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Raphia farinifera

Pronunciation: Raf-ee-uh far-ih-nif-er-uh
Family: Arecaceae
Common Name: Raphia palm
Plant Type:
  • trees, shrubs
Height to: 80 ft
Width to: 70 ft
USDA Hardiness Zones:
  • 50 to 40ºF ZONE 11
  • 60 to 50ºF ZONE 12
Sun Exposure:
  • part sun
Bloom Season:
  • early summer
  • mid summer
  • late summer
Bloom Description: Raphia palm (raphia farinifera) bear green blooms, grown in panicles up to 10 ft long; followed by scaly orange fruit
Soil Type: Under glass, grow in soiless potting mix in bright filtered light. Outdoors grow in moist, moderately fertile, humus-rich soil
Plant Perks:
  • Edible
  • Medicinal
Pests and Diseases: Spidermites may be a problem under glass
Propagation: Sow raphia palm (raphia farinifera) seed at 81 degrees f in spring
Native to: Tropical africa , madagascar
Winter Sowing Zones: None
Notes for Identification: Raphia palm (raphia farinifera) is a large, spreading palm with a sturdy trunk covered in old leaf bases. Fibres from young leaves used for a variety of crafts, including hat-making, fibre-weaving for clothing and basketry; petioles used in hut construction; fruits and hearts edible. Raffia fibre obtained from the upper surface of young leaflets is used worldwide as tying material for horticulture and handicrafts. In tropical africa it is locally used for tying and for making a wide range of products, including mats, baskets, hats, wallets, shoes, bags, fishing nets, hammocks, curtains and textiles. The leaves are used for thatching, and the leaflets for plaiting. In madagascar the midveins of the leaflets are used for making fishing nets and a range of articles for domestic use. The petiole and rachis are used for furniture, house construction, fences and ladders, and as poles. The rachis is locally made into sweeping-brushes. In madagascar the dry petiole is cut into pieces of 40 cm long, which are used as floats for fishing nets. In uganda strips from the petiole are used for basket weaving. The stems of the palm are a source of starch. The young terminal bud (palm cabbage) is eaten as a vegetable. The palm is tapped for sap to be fermented into palm wine. The wine is also distilled into a strong alcoholic liquor and can also be used as bakers yeast. The fruit and seeds are eaten, and the fruit pulp is fermented into an alcoholic drink. Oil from the mesocarp and seed is used as food (raphia butter) and for the production of soap and stearin. The shells of the fruits are made into snuffboxes or buttons, and the fruits and seeds are used for decoration. A wax obtained from the lower surface of the leaflets has been used for floor and shoe polishes and for making candles. Raphia farinifera is planted as a wayside and ornamental tree. In madagascar the root is used against toothache, fibres from the leaf sheath are used for the treatment of digestive disorders, and a liquor obtained from the inflorescence is a drink as well as a laxative. In mauritius a decoction of the fruit pulp is used against dysentery, and an infusion of the fruit is said to attenuate haemorrhages. (prota), edric. Source: the american hort society a-z encyclopedia of garden plants and palm pedia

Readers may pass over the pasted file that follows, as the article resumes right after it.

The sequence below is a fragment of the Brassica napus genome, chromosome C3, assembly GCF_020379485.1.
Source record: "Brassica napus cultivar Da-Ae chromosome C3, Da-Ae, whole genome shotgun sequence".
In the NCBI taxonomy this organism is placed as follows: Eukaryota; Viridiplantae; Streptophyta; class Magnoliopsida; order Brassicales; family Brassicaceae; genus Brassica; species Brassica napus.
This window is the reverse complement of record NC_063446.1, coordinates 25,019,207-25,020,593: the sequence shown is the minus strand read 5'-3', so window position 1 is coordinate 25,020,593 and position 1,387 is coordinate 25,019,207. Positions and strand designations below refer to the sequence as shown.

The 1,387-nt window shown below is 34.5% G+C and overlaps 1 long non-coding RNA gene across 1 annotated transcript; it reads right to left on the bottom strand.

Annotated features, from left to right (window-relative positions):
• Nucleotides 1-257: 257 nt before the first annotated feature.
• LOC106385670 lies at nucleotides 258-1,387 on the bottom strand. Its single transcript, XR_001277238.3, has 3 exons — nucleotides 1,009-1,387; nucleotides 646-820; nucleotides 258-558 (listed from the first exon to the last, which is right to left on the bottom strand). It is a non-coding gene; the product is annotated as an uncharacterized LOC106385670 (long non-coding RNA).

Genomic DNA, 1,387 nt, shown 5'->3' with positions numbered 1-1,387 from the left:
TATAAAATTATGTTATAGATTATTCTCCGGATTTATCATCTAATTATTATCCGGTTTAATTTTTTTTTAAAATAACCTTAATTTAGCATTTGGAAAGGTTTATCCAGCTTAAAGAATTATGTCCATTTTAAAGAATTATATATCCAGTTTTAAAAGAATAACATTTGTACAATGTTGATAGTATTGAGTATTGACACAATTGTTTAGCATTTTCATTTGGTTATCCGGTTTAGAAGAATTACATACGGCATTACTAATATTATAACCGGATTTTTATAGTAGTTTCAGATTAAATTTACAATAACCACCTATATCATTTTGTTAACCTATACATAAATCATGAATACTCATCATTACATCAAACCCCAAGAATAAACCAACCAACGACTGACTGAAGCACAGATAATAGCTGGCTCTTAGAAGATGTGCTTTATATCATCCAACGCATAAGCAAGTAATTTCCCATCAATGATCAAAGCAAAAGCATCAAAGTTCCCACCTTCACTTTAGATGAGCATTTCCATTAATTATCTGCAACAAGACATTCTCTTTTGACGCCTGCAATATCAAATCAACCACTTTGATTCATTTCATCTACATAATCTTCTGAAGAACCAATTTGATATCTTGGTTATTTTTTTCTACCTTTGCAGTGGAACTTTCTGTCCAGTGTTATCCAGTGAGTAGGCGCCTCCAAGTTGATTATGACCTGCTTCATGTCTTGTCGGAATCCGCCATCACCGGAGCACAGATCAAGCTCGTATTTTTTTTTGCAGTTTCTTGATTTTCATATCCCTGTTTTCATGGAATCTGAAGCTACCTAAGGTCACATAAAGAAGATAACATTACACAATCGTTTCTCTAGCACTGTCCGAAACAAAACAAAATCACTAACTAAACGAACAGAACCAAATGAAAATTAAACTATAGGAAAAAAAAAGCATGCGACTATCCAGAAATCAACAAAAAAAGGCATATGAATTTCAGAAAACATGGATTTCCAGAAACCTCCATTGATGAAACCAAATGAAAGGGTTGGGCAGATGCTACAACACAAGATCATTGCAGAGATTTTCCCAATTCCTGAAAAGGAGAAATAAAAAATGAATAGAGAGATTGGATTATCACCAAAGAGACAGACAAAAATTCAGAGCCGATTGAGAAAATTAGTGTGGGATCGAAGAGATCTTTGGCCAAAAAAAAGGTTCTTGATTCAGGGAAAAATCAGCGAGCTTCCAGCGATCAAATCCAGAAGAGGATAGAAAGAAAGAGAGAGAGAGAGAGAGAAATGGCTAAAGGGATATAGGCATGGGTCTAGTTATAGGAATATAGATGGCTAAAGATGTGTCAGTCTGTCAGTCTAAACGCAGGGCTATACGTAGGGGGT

USDA Heat Zones (days above 86ºF):
  • 150 to 180 days ZONE 10
  • 180 to 210 days ZONE 11
  • Greater then 210 ZONE 12
Seed photo: 0
Seed Label: 0
Located in: Trees, Shrubs
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